Long non-coding RNAs (lncRNAs) are transcripts of greater than 200 nucleotides with no protein coding potential that can regulate gene expression or protein function and coordinate cellular processes such as development, differentiation, and disease including cancer. The goal of this study is to determine the function and mechanism of a newly discovered long non-coding RNA (called lncRNA-1) in regulating osteogenic differentiation. While there is compelling data on the role of lncRNAs in other cellular systems (such as cancer), there is a significant gap in our understanding of how lncRNAs function in bone biology. To date, there is very little information on how lncRNAs affect osteoblast differentiation either functionally or mechanistically. We have previously generated RNA-seq libraries from mouse pre- osteoblastic cells induced to osteoblastic differentiation. Detailed analysis of this RNA-Seq data has shown that thirty-one lncRNAs exhibit a dynamic expression pattern. From these, nine lncRNAs were subsequently chosen for further study based on novelty (not previously annotated) and significant changes in their expression levels during early phases of osteogenesis. We showed that knock-down of one of these lncRNAs (lncRNA-1) inhibits osteogenic differentiation in mouse primary osteoblastic cells. Based on this result, we hypothesize that lncRNA-1, plays an essential role in regulating osteogenesis. By determining its function during osteogenesis, insight into the molecular mechanisms controlling osteogenic commitment of pre-osteoblastic cells will be gained.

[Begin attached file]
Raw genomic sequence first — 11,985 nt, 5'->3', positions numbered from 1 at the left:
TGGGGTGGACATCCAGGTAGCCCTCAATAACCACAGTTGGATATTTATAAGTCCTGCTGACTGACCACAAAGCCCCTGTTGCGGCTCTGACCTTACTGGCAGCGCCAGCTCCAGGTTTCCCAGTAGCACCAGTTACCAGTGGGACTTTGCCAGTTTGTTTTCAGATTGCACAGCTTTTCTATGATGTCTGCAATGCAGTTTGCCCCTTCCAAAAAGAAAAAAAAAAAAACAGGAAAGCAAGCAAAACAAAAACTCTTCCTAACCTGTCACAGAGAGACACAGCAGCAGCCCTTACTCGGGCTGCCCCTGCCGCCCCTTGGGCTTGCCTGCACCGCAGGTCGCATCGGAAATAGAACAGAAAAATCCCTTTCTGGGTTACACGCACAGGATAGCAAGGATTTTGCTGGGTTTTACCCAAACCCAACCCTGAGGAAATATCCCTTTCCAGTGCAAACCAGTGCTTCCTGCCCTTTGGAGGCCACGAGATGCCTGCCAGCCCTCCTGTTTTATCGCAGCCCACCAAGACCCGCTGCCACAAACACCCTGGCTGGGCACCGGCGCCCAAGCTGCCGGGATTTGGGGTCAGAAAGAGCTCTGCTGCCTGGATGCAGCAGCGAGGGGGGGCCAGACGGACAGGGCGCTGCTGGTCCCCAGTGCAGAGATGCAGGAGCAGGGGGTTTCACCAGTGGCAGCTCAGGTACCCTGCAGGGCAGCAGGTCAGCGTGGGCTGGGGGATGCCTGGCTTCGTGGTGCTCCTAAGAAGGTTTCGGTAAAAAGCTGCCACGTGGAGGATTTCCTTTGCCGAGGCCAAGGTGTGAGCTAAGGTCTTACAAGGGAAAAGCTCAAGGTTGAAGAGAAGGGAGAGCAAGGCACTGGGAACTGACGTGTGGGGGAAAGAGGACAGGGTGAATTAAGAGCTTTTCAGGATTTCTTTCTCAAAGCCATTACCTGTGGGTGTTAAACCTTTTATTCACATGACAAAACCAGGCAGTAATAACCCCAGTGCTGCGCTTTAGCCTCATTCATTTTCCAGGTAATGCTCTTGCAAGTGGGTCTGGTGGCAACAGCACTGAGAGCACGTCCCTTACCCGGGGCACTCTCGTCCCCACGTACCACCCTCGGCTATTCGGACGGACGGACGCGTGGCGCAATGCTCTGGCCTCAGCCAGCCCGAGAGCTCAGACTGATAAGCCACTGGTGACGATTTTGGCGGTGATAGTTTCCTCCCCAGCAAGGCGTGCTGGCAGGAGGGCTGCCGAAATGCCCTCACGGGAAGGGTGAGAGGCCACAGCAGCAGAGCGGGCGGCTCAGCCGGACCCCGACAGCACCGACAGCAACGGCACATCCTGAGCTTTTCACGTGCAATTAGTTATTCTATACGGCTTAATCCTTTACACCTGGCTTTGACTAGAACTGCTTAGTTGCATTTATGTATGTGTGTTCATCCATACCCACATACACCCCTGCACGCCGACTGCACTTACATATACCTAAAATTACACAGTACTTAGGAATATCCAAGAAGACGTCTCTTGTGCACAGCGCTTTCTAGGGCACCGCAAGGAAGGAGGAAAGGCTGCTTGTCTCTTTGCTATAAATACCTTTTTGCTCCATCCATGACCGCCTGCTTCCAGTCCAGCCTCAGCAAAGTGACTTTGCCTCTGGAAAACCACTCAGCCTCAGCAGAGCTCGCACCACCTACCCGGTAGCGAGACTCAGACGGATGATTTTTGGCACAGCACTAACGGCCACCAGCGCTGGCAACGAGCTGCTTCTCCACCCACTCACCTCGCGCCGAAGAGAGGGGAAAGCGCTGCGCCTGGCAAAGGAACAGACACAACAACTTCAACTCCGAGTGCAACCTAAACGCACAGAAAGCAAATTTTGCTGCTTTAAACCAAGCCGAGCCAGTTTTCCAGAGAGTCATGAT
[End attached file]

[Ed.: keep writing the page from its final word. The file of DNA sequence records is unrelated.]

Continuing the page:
|Effective start/end date||1/11/19 → 31/10/22|
- Agencia Nacional de Investigación y Desarrollo (ANID), Chile: CLP92,591.00